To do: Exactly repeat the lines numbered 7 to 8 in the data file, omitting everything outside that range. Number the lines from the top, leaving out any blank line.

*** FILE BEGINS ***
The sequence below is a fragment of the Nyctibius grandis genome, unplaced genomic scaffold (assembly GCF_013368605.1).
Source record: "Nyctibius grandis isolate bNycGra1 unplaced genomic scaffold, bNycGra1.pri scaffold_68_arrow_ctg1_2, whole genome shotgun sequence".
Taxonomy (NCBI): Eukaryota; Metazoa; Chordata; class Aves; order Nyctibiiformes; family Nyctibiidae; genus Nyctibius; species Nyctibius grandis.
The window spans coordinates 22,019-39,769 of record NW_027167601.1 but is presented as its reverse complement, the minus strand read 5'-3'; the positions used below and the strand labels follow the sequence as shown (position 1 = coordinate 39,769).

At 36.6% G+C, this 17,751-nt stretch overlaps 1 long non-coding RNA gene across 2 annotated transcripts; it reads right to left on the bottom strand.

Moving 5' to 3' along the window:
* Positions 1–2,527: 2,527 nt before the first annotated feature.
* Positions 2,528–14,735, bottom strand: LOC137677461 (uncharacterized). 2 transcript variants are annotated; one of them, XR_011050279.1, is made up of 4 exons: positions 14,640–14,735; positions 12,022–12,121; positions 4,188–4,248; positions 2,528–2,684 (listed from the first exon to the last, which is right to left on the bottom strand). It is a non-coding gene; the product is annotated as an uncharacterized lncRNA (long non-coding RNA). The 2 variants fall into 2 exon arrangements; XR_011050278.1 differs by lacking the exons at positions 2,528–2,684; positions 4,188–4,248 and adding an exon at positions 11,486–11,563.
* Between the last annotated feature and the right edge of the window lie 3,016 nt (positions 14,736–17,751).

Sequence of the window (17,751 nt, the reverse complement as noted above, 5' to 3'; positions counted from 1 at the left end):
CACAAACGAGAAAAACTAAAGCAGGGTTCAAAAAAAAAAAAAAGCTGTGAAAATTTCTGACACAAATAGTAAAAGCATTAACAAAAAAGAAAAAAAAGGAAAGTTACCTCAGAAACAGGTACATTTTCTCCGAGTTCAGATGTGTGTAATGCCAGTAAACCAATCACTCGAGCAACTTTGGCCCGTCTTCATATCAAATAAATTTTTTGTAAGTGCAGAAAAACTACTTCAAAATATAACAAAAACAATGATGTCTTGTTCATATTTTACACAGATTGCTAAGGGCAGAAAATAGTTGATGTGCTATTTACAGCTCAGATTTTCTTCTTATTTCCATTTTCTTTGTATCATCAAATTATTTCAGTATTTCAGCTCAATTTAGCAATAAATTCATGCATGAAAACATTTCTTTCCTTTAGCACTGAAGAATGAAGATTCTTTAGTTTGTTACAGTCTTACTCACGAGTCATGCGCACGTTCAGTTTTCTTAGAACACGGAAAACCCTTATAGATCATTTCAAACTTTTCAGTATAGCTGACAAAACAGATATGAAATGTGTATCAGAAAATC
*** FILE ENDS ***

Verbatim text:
* Positions 1–2,527: 2,527 nt before the first annotated feature.
* Positions 2,528–14,735, bottom strand: LOC137677461 (uncharacterized). 2 transcript variants are annotated; one of them, XR_011050279.1, is made up of 4 exons: positions 14,640–14,735; positions 12,022–12,121; positions 4,188–4,248; positions 2,528–2,684 (listed from the first exon to the last, which is right to left on the bottom strand). It is a non-coding gene; the product is annotated as an uncharacterized lncRNA (long non-coding RNA). The 2 variants fall into 2 exon arrangements; XR_011050278.1 differs by lacking the exons at positions 2,528–2,684; positions 4,188–4,248 and adding an exon at positions 11,486–11,563.